No evidence of association between BDNF gene variants and age-at-onset of Huntington's disease

Emilio Di Maria, Antonella Marasco, Marzia Tartari, Paola Ciotti, Giovanni Abbruzzese, Giuseppe Novelli, Emilia Bellone, Elena Cattaneo, Paola Mandich

Research output: Contribution to journalArticlepeer-review


Huntington's disease (HD) is a late-onset, autosomal dominant neurodegenerative disease caused by a CAG trinucleotide expansion. The number of repeats on the HD chromosome explains most of the variability in age of onset, but genetic factors other than the HD gene are responsible for part of the residual variance. Based on the role played by the brain derived neurotrophic factor (BDNF) in neurodysfunction and neurodegeneration in HD, we searched for novel polymorphisms in the neuron restrictive silencer element located in the BDNF promoter. Then, the effect of the Val66Met variant in determining age of onset was tested in a large sample of HD carriers by using a multivariate regression approach. The CAG repeat number accounted for 62% of the variance. After correction for the predominant effect of the CAG expansion, no multiple regression model provided evidence of association between the Val66Met genotype and variation in age-at-onset. Additional studies are warranted to further investigate BDNF as genetic modifier of the HD phenotype.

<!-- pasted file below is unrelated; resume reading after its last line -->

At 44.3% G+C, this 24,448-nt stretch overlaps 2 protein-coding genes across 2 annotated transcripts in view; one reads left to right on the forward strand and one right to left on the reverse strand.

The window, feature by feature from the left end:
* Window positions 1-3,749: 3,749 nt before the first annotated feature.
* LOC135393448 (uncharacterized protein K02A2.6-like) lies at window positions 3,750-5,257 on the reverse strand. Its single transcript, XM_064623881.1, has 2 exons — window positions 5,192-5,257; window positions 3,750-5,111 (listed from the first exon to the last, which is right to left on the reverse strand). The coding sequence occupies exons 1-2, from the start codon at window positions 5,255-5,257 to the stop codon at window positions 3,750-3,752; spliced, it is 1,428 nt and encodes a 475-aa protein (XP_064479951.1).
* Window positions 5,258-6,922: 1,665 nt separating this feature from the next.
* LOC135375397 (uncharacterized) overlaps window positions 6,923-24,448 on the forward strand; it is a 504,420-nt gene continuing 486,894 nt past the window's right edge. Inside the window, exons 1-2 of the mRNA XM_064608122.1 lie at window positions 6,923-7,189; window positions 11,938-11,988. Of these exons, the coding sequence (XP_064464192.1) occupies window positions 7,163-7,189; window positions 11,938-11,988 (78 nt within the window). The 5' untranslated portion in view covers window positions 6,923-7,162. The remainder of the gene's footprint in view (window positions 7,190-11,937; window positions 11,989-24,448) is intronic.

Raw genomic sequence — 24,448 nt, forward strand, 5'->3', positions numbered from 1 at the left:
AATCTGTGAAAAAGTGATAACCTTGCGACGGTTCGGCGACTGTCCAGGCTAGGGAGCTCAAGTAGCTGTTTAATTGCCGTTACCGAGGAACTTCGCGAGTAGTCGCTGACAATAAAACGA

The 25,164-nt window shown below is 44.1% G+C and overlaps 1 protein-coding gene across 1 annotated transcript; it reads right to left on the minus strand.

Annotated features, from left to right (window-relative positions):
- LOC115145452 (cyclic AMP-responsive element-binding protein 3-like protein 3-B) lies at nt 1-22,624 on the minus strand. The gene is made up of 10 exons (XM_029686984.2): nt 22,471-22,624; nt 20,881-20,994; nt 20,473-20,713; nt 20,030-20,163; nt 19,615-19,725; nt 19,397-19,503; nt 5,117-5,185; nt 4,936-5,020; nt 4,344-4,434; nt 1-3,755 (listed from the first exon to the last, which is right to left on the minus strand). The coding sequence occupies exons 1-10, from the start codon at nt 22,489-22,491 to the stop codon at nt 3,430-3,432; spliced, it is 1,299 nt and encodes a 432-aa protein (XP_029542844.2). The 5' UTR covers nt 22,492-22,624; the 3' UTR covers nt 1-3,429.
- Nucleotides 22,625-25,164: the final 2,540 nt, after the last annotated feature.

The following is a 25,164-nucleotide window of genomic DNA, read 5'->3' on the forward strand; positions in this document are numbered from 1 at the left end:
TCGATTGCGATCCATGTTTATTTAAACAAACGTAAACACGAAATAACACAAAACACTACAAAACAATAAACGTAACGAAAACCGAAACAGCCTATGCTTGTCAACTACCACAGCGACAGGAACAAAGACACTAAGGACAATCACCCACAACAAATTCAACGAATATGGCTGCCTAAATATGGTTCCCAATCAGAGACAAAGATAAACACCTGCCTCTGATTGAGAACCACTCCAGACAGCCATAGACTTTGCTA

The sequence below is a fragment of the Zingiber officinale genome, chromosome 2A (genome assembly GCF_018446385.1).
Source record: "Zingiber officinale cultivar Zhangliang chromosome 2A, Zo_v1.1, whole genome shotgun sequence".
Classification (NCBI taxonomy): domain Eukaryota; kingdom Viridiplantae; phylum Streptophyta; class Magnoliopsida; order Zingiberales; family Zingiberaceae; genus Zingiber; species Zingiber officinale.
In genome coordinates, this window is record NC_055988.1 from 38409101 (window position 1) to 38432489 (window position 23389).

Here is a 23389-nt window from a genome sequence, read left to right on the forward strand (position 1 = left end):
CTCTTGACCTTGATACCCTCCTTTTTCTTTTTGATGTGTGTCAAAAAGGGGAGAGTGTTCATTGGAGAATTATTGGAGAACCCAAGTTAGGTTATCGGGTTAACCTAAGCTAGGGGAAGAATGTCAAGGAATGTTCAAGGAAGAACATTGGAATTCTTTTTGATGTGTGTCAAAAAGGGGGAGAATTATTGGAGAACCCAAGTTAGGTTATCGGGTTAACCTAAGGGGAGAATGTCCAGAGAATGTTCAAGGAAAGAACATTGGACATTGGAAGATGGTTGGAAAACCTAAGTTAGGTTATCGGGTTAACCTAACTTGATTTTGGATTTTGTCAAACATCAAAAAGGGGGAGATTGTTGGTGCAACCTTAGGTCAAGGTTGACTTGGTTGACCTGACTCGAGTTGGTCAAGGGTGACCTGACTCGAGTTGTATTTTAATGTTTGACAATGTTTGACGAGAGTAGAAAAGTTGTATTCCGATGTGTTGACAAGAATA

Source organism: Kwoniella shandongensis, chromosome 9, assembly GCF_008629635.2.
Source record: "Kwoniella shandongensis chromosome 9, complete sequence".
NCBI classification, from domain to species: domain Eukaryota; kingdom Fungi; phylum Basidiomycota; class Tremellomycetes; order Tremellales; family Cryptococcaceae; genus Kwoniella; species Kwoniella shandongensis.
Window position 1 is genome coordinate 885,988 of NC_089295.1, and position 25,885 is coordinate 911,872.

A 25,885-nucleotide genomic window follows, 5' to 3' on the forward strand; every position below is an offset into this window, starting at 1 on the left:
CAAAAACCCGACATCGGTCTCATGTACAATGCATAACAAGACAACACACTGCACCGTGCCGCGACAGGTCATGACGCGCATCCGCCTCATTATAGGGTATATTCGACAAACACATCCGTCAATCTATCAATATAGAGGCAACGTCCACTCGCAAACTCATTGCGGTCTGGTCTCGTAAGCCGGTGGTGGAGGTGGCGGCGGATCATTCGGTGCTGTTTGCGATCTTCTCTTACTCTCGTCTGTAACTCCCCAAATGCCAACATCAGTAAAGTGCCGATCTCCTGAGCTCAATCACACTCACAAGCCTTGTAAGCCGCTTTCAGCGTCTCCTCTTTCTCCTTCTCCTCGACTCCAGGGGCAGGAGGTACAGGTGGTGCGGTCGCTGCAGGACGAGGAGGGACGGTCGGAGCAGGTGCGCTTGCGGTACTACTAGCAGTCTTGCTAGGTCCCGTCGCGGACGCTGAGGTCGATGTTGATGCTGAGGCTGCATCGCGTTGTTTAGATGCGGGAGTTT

Original languageEnglish
Pages (from-to)274-279
Number of pages6
JournalNeurobiology of Disease
Issue number2
Publication statusPublished - Nov 2006


  • Age-at-onset
  • BDNF
  • Genetic modifiers
  • Huntington's disease
  • Regression analysis
  • Val66Met polymorphism

ASJC Scopus subject areas

  • Neurology


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